Abstract: Traditionally, culling has been the expedient, most common, and in many cases, the only tool used to control free-ranging kangaroo populations. We applied a reproductive control program to a population of eastern grey kangaroos confined to a golf course in South East Queensland. The program aimed to reduce fecundity sufficiently for the population to decrease over time so that overgrazing of the fairways and the frequency of human–animal conflict situations were minimised. In 2003, 92% of the female kangaroos above 5 kg bodyweight were implanted with the GnRH agonist deslorelin after darting with a dissociative anaesthetic. In 2007, 86% of the females above 5 kg were implanted with deslorelin and also 87% of the males above 5 kg were sterilised by either orchidectomy or vasectomy. In 2005, 2008 and 2009, the population was censused to assess the effect of each treatment. The 2003 deslorelin program resulted in effective zero population growth for approximately 2.5 years. The combined deslorelin–surgery program in 2007 reduced the birth rate from 0.3 to 0.06%/year for 16 months, resulting in a 27% population reduction by November 2009. The results were consistent with implants conferring contraception to 100% of implanted females for at least 12 months. The iatrogenic mortality rates for each program were 10.5% and 4.9%, respectively, with 50% of all mortalities due to darting-related injuries, exertional myopathy/hyperthermia or recovery misadventure. The short term sexual and agonistic behaviour of the males was assessed for the 2007 program: no significant changes were seen in adult males given the vasectomy procedure, while sexual behaviours’ were decreased in adult males given the orchidectomy procedure. It is concluded that female reproduction was effectively controlled by implantation with deslorrelin and male reproductive behaviour was reduced by orchidectomy, which together achieved population control.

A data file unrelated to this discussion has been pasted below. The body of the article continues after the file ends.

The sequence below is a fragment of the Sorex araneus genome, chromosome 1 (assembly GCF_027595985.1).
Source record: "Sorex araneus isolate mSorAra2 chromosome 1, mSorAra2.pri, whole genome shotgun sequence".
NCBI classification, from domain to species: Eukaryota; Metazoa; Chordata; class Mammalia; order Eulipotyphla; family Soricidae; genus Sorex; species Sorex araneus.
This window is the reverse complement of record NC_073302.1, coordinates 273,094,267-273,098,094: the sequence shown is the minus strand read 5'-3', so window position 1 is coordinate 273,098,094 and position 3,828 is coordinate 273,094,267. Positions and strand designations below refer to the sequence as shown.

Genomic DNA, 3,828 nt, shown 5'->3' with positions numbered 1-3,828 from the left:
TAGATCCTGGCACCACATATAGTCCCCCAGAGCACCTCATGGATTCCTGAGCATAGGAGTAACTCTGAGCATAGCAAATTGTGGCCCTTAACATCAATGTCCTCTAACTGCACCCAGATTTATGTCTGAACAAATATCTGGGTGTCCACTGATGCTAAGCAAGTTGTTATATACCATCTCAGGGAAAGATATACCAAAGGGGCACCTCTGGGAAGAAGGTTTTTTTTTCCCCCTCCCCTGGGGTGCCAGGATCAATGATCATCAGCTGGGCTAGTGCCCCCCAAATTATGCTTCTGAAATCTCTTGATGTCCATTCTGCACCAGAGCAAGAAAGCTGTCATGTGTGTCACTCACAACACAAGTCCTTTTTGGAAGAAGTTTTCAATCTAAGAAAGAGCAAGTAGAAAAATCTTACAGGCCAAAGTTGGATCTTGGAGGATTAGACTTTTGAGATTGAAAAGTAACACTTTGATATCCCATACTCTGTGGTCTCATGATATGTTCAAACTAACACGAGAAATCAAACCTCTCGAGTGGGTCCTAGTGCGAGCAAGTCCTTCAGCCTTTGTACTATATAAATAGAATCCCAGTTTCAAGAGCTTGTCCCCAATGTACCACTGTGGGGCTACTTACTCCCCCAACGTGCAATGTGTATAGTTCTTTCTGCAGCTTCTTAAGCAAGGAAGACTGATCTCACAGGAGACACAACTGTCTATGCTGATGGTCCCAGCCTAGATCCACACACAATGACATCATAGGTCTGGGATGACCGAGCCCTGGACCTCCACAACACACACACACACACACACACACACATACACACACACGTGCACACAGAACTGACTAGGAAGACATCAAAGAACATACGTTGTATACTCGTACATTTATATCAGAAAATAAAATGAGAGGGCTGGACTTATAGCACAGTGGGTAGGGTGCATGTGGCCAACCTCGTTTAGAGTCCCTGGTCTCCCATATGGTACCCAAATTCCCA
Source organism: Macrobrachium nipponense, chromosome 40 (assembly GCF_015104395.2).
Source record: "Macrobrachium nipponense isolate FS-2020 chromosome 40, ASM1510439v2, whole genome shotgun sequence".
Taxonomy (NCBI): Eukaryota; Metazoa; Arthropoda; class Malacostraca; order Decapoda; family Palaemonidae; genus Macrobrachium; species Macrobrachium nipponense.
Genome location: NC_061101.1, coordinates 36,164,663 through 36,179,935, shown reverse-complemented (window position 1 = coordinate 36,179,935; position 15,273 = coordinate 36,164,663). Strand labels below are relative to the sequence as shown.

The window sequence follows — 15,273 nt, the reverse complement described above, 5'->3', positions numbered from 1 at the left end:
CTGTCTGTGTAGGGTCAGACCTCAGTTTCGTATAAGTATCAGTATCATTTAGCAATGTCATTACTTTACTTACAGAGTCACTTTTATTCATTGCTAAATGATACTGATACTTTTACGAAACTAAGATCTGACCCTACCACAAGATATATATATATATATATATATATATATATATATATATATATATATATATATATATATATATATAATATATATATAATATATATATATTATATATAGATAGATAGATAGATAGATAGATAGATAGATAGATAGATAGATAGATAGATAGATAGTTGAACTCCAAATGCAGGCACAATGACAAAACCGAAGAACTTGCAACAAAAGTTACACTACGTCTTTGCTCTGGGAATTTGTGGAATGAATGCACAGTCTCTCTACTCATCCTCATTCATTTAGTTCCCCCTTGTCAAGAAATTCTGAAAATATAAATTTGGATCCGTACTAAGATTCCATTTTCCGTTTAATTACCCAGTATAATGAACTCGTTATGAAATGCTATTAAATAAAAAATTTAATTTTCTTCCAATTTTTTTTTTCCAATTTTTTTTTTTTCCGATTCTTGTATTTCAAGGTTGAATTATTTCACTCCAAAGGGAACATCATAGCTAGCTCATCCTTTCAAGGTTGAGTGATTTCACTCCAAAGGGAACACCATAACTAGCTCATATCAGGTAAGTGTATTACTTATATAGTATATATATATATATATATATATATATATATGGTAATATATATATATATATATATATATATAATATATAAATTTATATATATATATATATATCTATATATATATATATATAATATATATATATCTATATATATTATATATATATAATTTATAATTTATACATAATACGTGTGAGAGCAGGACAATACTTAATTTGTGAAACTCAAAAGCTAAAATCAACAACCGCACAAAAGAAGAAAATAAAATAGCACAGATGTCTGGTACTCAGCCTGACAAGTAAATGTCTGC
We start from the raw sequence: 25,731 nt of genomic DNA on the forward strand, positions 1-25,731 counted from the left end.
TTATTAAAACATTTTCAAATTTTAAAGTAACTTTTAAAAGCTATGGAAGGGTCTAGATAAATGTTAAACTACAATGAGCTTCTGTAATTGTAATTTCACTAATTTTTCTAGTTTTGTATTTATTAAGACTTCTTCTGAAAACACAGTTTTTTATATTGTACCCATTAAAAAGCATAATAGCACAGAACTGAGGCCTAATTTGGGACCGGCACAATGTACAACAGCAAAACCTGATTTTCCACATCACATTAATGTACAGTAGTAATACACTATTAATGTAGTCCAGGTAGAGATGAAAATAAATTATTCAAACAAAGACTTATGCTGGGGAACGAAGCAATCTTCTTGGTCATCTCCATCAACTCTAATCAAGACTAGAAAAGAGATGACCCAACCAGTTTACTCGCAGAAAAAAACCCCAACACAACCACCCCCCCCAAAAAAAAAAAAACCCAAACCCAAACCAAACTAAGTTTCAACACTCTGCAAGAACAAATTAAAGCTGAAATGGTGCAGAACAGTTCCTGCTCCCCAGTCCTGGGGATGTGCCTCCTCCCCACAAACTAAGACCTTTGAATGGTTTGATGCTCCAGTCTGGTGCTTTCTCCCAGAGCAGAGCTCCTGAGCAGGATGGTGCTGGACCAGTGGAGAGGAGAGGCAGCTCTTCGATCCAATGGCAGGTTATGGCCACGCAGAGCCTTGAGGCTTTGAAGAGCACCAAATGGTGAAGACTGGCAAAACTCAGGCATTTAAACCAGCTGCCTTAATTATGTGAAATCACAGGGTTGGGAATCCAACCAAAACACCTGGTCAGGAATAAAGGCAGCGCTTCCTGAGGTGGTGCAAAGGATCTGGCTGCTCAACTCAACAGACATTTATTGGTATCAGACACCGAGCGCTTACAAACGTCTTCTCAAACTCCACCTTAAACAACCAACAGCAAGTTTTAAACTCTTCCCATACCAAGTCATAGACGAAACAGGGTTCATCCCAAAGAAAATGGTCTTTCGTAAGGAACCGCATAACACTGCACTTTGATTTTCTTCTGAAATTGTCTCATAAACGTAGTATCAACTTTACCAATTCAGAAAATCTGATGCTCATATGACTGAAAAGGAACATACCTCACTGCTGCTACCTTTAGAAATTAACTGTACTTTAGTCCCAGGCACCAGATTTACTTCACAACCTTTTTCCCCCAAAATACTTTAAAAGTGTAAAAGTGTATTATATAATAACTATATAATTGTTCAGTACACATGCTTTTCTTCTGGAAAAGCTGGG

Animals2014, 4(3), 546-561; doi:10.3390/ani4030546 - published 15 September 2014 Show/Hide Abstract
Abstract: Previous studies have reported the negative impacts of tourism on nonhuman primates (NHPs) and tourists and advocated the improvement of tourism management, yet what constitutes good quality management remains unclear. We explored whether rates of macaque aggression and self-directed behaviors (SDBs) differed under the supervision of two park ranger teams at the Valley of the Wild Monkeys (VWM) in Mt. Huangshan, Anhui Province, China. The two ranger teams provisioned and managed a group of macaques on an alternating monthly basis. Monkey, tourist and ranger behaviors were collected from August 16–September 30, 2012. Macaque aggression and SDB rates did not differ significantly under the management of the two teams. Overall, there was little intervention in tourist-macaque interactions by park rangers, and even when rangers discouraged tourists’ undesirable behaviors, tourist interactions with monkeys persisted. Furthermore, only one or sometimes two park rangers managed monkeys and tourists, and rangers established dominance over the monkeys to control them. In order to effectively manage tourists and monkeys by a single park ranger, we recommend that rangers: (1) prohibit tourists from feeding; (2) move around the viewing platform more frequently; and (3) limit the number of tourists each visiting session.